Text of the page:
The St. Leon Wind Farm
Poem by Alex Day
Art by Debbie Liang
We pulled off the highway
because I didn’t know how to turn
the windshield wipers on in my grandpa’s truck.
Clumps of mud from a passing semi
forced me to lean over the wheel and crane to see.
Out front of the Killarney-Cartwright Co-op,
he asked me if I still thought driving was scary.
in the last turn of a long trip
when the house comes into view.”
I swear I heard once
most accidents happen
within a block from home,
just like how murders are usually committed
by the people you love.
I am not worried I’ll be found
in a ditch halfway across the prairie;
it’s not likely.
The windmills walk towards us as we drive,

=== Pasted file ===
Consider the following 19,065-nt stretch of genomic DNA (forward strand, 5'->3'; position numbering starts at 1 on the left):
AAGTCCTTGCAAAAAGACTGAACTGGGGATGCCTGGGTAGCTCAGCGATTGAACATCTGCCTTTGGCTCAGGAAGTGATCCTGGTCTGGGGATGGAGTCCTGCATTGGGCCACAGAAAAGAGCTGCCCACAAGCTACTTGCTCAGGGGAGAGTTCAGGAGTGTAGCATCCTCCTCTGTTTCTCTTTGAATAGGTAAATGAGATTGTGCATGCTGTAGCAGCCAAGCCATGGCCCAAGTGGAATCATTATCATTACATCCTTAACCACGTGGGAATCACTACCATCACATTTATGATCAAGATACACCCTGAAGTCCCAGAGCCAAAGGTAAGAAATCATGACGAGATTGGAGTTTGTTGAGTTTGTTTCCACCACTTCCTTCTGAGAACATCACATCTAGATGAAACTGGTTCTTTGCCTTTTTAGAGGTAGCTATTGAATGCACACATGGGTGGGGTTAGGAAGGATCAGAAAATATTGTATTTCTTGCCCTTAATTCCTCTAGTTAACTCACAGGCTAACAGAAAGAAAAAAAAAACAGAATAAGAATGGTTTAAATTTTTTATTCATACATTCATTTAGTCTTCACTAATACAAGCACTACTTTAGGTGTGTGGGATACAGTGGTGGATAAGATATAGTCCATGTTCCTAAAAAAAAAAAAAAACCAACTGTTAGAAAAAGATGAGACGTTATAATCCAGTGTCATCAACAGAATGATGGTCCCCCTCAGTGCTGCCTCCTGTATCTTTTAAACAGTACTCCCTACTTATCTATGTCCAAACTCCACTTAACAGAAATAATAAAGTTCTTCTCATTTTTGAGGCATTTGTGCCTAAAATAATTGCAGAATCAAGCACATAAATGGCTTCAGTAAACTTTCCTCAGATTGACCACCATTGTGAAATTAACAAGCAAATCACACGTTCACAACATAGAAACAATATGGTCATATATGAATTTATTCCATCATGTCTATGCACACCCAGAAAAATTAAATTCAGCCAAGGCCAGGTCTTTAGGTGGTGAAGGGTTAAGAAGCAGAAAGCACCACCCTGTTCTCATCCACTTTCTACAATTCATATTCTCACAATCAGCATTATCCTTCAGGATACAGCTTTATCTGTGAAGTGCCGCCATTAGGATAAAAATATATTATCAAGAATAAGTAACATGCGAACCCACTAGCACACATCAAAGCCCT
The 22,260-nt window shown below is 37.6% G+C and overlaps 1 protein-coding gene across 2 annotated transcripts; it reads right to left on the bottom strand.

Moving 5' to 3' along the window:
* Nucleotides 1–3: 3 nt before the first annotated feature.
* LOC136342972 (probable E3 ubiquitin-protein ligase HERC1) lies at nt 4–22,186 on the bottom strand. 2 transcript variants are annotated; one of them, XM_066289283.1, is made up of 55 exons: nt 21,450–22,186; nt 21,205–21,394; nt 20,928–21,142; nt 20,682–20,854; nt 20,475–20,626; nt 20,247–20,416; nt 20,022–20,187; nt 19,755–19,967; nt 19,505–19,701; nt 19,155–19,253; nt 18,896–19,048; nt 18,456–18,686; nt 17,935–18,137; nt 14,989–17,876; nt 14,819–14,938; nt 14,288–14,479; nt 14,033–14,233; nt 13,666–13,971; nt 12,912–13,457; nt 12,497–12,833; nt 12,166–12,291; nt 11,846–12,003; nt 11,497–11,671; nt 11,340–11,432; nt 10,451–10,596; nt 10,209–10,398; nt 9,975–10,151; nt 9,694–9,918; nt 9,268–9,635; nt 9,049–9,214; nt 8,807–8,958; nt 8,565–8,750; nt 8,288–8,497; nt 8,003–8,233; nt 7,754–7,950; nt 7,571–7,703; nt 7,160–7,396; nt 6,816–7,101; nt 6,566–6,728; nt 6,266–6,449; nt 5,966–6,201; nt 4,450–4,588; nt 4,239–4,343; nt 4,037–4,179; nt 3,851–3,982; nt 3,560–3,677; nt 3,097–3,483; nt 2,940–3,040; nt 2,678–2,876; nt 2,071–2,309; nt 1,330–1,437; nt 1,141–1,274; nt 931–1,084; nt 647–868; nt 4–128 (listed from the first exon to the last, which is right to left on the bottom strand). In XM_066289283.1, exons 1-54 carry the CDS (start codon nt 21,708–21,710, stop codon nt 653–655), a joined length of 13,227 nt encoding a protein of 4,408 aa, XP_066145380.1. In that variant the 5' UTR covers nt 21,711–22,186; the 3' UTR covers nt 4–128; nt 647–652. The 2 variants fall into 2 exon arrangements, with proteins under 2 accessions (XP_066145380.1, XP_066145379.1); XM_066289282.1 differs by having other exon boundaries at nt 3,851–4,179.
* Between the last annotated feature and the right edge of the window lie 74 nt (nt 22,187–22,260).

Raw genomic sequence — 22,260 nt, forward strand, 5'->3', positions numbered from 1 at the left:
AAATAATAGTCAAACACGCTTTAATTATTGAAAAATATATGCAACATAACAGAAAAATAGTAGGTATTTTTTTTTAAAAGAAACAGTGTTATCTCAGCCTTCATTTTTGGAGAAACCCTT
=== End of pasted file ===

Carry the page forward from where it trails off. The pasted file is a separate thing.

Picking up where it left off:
each snow-covered field another horizon escaping
People will hurt you just because you’re close.
In grocery stores,
they are pressing their fingers into the apples,
squeezing heads of lettuce until the stalks
snap underneath the cellophane.
At home, we find things rotten
and act like we’re surprised.
He checks the peach for bruises before taking a bite and the juice runs down his chin.
“You could do anything you wanted to, you know.”
Sunlight slashed apart by the turbines
freckles ditches, the blades soundless from inside.
I adjust my hands on the wheel, turn the heat down,
radio on — only static.